Culture wars, Odesa style

In 2018, Nataliia Zabolotna, director of the International Economic Humanitarian Forum, speaks at the opening of Aleksandr Roytburd's new show in Kyiv, Ukraine. Roytburd was the head of the Odesa Fine Arts Museum until September 4. Credit: Art Ukraine

On September 4, the Odesa regional council fired prominent artist Aleksandr Roytburd as the director of the Odesa Fine Arts Museum. Aleksei Kobylnikov, a representative of the pro-Russian Opposition Platform-For Life political party, initiated the vote against him. Despite the protest of Svetlana Shatalova, the acting governor of the Odesa region, the council voted to terminate the museum director’s contract early.

The council’s decision provoked a political storm of unexpected dimensions. The same day Dmytro Kuleba, the newly appointed vice-prime minister, Volodymir Borodyanskiy, the minister of Culture, Youth, and Sport, and popular rock musician turned politician Sviatoslav Vakarchuk, rallied to support the ousted museum director.

Vakarchuk accused the regional council of engaging in a “cultural revanche.” The recently reformed Ministry of Culture, Youth, and Sport created an emergency legal team to deal with the incident in Odesa. The Ukrainian section of the International Committee of Museums issued a statement accusing the members of the Odesa regional council of firing Roytburd for his political opinions—a gross violation of human rights.

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The sacking of the museum director turned into a national political crisis, triggering an avalanche of articles in leading newspapers and a tempest on social media. On September 8, more than 1,500 protesters gathered at the Odesa regional council demanding that they reinstate Roytburd.

A group of activists posted a petition on the official presidential website pleading to move the regionally run museum under the management of Ministry of Culture, Youth, and Sport. Roytburd, of course, would have to be reappointed its director. 

Why did the firing of a museum director unleash such a torrent of emotion? 

Aleksandr Roytburd is a well-known artist who played a crucial role in the establishment of contemporary Ukrainian art after the fall of the Soviet Union. He participated in numerous international art exhibitions, including the curatorial program of the Venice Biennale. Roytburd’s works hang in some of the most prestigious galleries in the United States and Europe. For example, he has a piece in MoMa in New York. He also took part actively in the Maidan Revolution, giving numerous speeches during the non-violent stage of the protest. 

After 2014, Roytburd established himself as a respected public intellectual supporting liberal pro-Ukrainian forces. His activities annoyed Vladimir Putin’s followers in both Russia and Ukraine and provoked a nasty anti-Semitic smear campaign. The “Novorossiya” (New Russia) online anti-Ukrainian rag labeled him as an “odious Judeo-Banderist.”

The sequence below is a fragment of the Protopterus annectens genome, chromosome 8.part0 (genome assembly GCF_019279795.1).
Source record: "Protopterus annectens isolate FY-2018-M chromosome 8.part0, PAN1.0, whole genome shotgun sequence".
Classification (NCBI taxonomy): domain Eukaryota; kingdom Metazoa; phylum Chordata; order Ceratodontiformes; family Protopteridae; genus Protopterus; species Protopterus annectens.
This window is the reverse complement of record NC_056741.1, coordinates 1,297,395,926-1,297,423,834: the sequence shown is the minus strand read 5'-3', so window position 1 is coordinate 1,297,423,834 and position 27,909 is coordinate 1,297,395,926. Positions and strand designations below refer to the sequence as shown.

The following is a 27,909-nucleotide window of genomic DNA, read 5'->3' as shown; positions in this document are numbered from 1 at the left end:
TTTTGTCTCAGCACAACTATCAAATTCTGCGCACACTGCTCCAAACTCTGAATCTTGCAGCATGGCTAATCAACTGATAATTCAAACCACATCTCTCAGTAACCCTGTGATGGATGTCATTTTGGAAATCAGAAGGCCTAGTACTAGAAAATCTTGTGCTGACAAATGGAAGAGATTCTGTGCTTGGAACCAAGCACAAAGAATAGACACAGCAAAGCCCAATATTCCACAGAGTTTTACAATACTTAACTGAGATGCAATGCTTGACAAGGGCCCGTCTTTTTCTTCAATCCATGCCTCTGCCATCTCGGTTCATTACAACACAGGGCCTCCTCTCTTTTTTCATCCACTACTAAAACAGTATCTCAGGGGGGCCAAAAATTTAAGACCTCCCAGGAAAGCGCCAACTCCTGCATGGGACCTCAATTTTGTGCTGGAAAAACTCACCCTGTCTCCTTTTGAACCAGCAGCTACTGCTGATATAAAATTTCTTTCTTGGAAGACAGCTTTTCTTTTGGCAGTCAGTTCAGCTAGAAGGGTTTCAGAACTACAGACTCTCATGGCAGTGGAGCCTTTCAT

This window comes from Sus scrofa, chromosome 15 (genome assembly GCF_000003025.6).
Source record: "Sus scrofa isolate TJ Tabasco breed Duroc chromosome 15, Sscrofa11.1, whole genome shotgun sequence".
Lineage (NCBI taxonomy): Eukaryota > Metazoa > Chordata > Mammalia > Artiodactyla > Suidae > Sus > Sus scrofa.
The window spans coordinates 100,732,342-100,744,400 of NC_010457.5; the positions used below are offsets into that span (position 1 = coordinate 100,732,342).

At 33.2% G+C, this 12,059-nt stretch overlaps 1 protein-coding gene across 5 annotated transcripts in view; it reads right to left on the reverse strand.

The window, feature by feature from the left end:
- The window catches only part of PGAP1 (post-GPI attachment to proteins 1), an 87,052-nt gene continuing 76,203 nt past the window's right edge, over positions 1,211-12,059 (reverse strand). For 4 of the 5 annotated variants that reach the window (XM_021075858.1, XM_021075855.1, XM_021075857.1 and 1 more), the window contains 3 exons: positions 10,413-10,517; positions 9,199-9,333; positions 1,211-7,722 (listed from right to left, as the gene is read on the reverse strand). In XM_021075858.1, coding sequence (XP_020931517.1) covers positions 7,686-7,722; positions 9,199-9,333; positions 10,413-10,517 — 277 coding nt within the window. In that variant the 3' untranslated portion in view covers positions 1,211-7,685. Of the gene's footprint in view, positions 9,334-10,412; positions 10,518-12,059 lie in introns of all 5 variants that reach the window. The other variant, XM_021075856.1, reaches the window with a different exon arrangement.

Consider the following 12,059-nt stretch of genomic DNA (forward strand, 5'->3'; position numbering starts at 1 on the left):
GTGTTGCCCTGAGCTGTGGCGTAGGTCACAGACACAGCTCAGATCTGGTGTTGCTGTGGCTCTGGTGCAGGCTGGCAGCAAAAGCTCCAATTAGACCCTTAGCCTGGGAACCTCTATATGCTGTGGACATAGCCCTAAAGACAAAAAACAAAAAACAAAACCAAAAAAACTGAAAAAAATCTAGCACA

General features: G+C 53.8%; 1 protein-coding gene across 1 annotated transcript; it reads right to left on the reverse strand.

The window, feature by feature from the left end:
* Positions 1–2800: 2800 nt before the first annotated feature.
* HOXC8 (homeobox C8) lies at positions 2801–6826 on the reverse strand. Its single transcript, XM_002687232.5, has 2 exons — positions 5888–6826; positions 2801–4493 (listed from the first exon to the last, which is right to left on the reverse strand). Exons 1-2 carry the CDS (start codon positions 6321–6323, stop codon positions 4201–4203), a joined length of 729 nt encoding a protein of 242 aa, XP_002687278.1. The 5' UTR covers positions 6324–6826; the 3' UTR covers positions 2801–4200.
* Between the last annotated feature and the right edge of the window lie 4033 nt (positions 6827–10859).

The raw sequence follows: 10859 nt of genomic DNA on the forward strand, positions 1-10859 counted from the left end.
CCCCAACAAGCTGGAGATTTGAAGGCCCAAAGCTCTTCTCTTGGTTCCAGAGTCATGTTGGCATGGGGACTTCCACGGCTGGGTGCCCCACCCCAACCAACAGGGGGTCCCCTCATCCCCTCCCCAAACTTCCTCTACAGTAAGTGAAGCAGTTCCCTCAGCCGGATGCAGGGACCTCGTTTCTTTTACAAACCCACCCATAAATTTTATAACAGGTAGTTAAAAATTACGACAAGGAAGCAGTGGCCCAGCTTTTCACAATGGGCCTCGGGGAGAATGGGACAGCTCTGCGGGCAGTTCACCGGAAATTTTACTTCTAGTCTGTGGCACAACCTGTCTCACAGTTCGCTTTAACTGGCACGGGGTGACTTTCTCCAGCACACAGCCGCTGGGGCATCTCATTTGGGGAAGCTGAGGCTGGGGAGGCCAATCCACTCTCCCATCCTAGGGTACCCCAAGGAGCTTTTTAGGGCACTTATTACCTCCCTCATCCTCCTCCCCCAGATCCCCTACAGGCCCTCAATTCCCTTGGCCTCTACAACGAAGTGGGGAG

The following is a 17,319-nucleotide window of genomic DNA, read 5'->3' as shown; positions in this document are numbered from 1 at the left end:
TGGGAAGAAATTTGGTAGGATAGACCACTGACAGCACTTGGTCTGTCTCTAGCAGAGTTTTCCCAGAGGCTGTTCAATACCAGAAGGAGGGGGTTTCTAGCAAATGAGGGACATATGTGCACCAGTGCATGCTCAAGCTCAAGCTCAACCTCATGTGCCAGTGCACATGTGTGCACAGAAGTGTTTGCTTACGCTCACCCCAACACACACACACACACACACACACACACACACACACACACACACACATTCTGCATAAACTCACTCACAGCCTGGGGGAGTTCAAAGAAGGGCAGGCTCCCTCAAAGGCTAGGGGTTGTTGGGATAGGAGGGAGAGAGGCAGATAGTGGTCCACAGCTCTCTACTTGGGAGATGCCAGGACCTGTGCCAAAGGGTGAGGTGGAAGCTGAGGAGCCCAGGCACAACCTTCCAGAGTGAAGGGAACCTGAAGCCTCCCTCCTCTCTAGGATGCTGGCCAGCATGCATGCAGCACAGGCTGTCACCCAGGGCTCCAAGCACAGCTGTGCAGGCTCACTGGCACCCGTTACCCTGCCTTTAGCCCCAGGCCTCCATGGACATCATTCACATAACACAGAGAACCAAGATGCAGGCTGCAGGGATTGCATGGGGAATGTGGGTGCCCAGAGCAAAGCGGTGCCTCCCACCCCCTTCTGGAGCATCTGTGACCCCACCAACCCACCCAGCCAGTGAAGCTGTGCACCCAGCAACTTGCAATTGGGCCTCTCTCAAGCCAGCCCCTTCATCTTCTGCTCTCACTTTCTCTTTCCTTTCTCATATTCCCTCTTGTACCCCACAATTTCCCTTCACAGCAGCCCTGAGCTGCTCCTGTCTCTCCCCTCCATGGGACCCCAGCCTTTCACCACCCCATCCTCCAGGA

In 2017, through a competition, Roytburd was named director of the Odesa Fine Art Museum. However, the members of the regional council refused to confirm him and started a defamation campaign bordering on absurdity. Among other sins, they accused him of painting with fecal matter rather than paint. Fake chemical expertise was provided to support this outlandish claim. Finally, Maksym Stepanov, the governor of the Odessa region, tired of the council’s shenanigans, sided with Roytburd and offered him a five-year contract.

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The new director found the museum in a state of complete decline, which is unfortunately all too common for Ukraine’s provincial cultural institutions. In two years, he successfully renovated some halls, attracted private sponsors, and organized lively exhibitions and educational programs. Before Roytburd, city residents and tourists were rare; he rapidly transformed the museum into an important cultural center.

Predictably enough, his progress failed to impress his political opponents. The Opposition Platform members of the regional council played tried to sack Roytburd more than once but failed to secure enough votes. On September 4, they finally succeeded with the lame justification that Roytburd didn’t treat the council with the “proper respect.”

Roytburd’s case is important for many reasons, but first, it unites politicians from different camps. He is supported by both top Poroshenko and Zelenskyy people. It seems that the Odesa chapter of the Opposition Platform-For Life party found the wrong enemy this time. There is no love lost between President Zelenskyy and Viktor Medvedchuk, one of the co-chairs of the Opposition Platform-For Life political party. A close friend of Putin, Medvedchuk constantly crosses red lines. His frequent trips to Moscow, a “documentary” he commissioned to represent the Maidan revolution as a CIA plot, and an attempt to organize a TV-bridge with the central Russian propaganda outlet on the eve of the Ukrainian presidential election have not gone unnoticed. Zelenskyy recently stated that he is fully aware of the illegal foreign sources of financing of the Opposition Platform-For Life party. The partisan firing of a popular cultural figure and civic activist is an additional reason to scrutinize the party’s activities. 

Konstantin Akinsha is a visiting fellow at the Max Weber College in Erfurt, Germany.

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